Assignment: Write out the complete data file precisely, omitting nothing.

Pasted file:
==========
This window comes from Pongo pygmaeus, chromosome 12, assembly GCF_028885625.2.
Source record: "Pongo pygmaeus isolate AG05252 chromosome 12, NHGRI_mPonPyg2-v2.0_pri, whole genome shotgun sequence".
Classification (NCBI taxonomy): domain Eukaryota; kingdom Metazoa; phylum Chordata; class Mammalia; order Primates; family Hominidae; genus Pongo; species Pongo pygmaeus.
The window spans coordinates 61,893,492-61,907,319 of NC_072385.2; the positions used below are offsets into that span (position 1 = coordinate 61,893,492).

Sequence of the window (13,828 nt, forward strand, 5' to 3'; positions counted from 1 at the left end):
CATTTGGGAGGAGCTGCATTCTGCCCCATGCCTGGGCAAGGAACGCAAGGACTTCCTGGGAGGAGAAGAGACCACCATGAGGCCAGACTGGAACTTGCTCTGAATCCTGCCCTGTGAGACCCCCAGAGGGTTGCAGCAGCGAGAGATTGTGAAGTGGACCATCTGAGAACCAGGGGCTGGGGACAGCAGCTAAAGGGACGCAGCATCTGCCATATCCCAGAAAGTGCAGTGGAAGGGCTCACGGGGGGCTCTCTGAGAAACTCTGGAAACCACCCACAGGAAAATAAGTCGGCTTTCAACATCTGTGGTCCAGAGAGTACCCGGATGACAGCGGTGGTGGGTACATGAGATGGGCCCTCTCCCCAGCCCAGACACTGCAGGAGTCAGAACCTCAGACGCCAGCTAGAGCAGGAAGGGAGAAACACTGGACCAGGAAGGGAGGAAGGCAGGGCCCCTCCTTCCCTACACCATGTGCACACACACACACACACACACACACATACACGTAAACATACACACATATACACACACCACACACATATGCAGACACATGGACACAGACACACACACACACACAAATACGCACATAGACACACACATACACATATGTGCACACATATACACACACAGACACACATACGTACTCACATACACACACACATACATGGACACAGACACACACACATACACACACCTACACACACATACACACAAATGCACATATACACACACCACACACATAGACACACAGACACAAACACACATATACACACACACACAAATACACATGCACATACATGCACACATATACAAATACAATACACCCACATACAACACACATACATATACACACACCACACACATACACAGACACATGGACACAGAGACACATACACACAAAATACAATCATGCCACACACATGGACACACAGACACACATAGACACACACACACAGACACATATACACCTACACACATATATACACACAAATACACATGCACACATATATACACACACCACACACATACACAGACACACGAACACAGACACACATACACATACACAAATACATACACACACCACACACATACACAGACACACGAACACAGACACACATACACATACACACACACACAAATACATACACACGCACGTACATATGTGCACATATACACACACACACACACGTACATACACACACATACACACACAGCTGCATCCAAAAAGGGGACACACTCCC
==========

This window comes from Pongo pygmaeus, chromosome 12, assembly GCF_028885625.2.
Source record: "Pongo pygmaeus isolate AG05252 chromosome 12, NHGRI_mPonPyg2-v2.0_pri, whole genome shotgun sequence".
Classification (NCBI taxonomy): domain Eukaryota; kingdom Metazoa; phylum Chordata; class Mammalia; order Primates; family Hominidae; genus Pongo; species Pongo pygmaeus.
The window spans coordinates 61,893,492-61,907,319 of NC_072385.2; the positions used below are offsets into that span (position 1 = coordinate 61,893,492).

Sequence of the window (13,828 nt, forward strand, 5' to 3'; positions counted from 1 at the left end):
CATTTGGGAGGAGCTGCATTCTGCCCCATGCCTGGGCAAGGAACGCAAGGACTTCCTGGGAGGAGAAGAGACCACCATGAGGCCAGACTGGAACTTGCTCTGAATCCTGCCCTGTGAGACCCCCAGAGGGTTGCAGCAGCGAGAGATTGTGAAGTGGACCATCTGAGAACCAGGGGCTGGGGACAGCAGCTAAAGGGACGCAGCATCTGCCATATCCCAGAAAGTGCAGTGGAAGGGCTCACGGGGGGCTCTCTGAGAAACTCTGGAAACCACCCACAGGAAAATAAGTCGGCTTTCAACATCTGTGGTCCAGAGAGTACCCGGATGACAGCGGTGGTGGGTACATGAGATGGGCCCTCTCCCCAGCCCAGACACTGCAGGAGTCAGAACCTCAGACGCCAGCTAGAGCAGGAAGGGAGAAACACTGGACCAGGAAGGGAGGAAGGCAGGGCCCCTCCTTCCCTACACCATGTGCACACACACACACACACACACACACATACACGTAAACATACACACATATACACACACCACACACATATGCAGACACATGGACACAGACACACACACACACACAAATACGCACATAGACACACACATACACATATGTGCACACATATACACACACAGACACACATACGTACTCACATACACACACACATACATGGACACAGACACACACACATACACACACCTACACACACATACACACAAATGCACATATACACACACCACACACATAGACACACAGACACAAACACACATATACACACACACACAAATACACATGCACATACATGCACACATATACAAATACAATACACCCACATACAACACACATACATATACACACACCACACACATACACAGACACATGGACACAGAGACACATACACACAAAATACAATCATGCCACACACATGGACACACAGACACACATAGACACACACACACAGACACATATACACCTACACACATATATACACACAAATACACATGCACACATATATACACACACCACACACATACACAGACACACGAACACAGACACACATACACATACACAAATACATACACACACCACACACATACACAGACACACGAACACAGACACACATACACATACACACACACACAAATACATACACACGCACGTACATATGTGCACATATACACACACACACACACGTACATACACACACATACACACACAGCTGCATCCAAAAAGGGGACACACTCCC